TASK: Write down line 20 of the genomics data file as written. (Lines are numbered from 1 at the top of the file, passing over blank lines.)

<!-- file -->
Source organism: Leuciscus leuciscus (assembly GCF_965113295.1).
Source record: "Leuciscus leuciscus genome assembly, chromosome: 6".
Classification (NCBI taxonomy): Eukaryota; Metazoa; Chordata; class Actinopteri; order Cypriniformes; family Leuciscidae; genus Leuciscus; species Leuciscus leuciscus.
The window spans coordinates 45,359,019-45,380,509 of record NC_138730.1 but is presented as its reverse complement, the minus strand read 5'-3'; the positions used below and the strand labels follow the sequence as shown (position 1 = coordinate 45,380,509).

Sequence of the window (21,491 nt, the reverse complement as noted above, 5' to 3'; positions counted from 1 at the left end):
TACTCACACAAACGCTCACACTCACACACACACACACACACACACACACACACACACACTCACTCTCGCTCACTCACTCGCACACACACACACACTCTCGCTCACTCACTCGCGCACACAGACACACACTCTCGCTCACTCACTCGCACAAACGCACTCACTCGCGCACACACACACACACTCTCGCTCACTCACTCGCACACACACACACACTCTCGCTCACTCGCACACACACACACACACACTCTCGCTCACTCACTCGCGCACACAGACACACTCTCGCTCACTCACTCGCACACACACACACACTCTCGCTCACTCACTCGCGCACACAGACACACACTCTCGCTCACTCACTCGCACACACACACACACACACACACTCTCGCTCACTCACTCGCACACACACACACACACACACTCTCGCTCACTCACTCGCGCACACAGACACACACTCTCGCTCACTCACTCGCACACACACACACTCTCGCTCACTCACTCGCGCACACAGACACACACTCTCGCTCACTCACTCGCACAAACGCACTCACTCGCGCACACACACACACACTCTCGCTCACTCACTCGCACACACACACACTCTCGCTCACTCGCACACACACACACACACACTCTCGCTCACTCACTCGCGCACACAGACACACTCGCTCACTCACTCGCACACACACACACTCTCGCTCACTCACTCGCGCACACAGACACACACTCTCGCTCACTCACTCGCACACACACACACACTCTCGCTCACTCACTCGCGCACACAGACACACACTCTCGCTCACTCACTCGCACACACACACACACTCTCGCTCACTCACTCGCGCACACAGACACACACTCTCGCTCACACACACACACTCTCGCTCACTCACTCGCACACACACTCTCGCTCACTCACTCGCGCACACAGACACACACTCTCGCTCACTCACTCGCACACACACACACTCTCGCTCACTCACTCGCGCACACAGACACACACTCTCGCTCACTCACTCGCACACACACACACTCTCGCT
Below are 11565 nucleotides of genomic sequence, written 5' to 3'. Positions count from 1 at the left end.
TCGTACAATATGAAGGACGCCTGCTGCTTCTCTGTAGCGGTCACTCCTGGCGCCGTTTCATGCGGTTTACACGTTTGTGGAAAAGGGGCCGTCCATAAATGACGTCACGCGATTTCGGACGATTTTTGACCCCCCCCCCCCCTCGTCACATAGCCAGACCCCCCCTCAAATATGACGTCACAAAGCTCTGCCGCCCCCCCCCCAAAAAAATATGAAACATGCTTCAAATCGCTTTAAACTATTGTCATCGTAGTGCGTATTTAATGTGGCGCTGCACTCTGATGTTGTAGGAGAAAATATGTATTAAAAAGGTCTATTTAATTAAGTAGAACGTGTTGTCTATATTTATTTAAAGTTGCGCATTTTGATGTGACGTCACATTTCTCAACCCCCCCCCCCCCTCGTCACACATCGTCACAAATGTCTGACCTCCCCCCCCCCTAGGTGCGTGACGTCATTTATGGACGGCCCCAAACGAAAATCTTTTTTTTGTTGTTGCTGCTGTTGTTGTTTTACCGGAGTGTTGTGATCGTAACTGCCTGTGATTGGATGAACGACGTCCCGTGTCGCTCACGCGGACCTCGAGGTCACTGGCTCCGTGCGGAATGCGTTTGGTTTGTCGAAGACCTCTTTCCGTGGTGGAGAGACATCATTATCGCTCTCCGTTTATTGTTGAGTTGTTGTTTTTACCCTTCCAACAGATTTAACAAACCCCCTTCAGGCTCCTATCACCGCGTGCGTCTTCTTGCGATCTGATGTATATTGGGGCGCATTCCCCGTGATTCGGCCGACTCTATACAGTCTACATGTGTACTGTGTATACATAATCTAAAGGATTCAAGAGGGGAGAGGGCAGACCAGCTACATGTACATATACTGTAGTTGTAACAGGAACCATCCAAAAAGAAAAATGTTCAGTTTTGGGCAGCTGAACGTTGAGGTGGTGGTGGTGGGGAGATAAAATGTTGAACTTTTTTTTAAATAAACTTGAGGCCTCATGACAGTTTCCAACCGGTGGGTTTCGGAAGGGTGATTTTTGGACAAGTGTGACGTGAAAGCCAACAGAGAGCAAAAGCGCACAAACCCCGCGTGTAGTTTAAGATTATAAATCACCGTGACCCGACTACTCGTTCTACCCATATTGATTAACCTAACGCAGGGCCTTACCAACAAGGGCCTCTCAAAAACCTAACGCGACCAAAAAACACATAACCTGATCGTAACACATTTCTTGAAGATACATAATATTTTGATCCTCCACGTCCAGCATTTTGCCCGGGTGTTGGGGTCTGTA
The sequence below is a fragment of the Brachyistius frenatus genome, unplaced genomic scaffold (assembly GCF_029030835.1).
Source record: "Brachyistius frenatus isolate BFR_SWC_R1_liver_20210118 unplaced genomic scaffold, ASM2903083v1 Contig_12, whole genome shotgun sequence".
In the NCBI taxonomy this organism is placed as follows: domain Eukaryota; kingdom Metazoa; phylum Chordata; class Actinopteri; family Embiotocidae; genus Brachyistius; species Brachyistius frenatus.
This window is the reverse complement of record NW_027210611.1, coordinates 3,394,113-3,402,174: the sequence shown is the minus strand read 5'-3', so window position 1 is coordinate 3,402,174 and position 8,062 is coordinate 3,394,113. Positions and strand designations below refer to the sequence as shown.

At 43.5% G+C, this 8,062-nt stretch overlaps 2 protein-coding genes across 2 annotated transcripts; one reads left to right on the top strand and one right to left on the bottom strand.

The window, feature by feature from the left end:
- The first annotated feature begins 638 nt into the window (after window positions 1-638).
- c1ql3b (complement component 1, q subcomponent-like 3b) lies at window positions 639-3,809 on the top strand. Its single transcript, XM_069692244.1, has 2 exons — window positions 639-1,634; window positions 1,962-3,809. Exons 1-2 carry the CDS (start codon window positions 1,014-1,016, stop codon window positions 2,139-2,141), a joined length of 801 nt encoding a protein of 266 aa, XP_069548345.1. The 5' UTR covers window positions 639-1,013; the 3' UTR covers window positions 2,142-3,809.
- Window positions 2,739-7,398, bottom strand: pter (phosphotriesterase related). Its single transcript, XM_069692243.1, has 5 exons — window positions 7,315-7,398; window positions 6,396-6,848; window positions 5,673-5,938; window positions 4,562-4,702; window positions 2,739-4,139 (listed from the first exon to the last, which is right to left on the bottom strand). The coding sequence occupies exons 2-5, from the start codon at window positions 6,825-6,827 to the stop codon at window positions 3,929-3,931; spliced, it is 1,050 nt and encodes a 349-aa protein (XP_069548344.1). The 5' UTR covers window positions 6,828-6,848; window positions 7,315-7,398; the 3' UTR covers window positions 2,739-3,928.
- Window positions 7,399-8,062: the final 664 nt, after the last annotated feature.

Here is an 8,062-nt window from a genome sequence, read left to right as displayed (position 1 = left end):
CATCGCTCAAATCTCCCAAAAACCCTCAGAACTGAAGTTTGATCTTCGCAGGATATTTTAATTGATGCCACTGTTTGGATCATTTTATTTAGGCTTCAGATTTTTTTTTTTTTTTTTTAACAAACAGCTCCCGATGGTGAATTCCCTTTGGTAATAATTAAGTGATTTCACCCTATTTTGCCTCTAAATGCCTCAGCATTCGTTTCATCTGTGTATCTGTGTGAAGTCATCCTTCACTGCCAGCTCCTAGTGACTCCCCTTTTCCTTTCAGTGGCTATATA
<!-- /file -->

CATCGCTCAAATCTCCCAAAAACCCTCAGAACTGAAGTTTGATCTTCGCAGGATATTTTAATTGATGCCACTGTTTGGATCATTTTATTTAGGCTTCAGATTTTTTTTTTTTTTTTTTAACAAACAGCTCCCGATGGTGAATTCCCTTTGGTAATAATTAAGTGATTTCACCCTATTTTGCCTCTAAATGCCTCAGCATTCGTTTCATCTGTGTATCTGTGTGAAGTCATCCTTCACTGCCAGCTCCTAGTGACTCCCCTTTTCCTTTCAGTGGCTATATA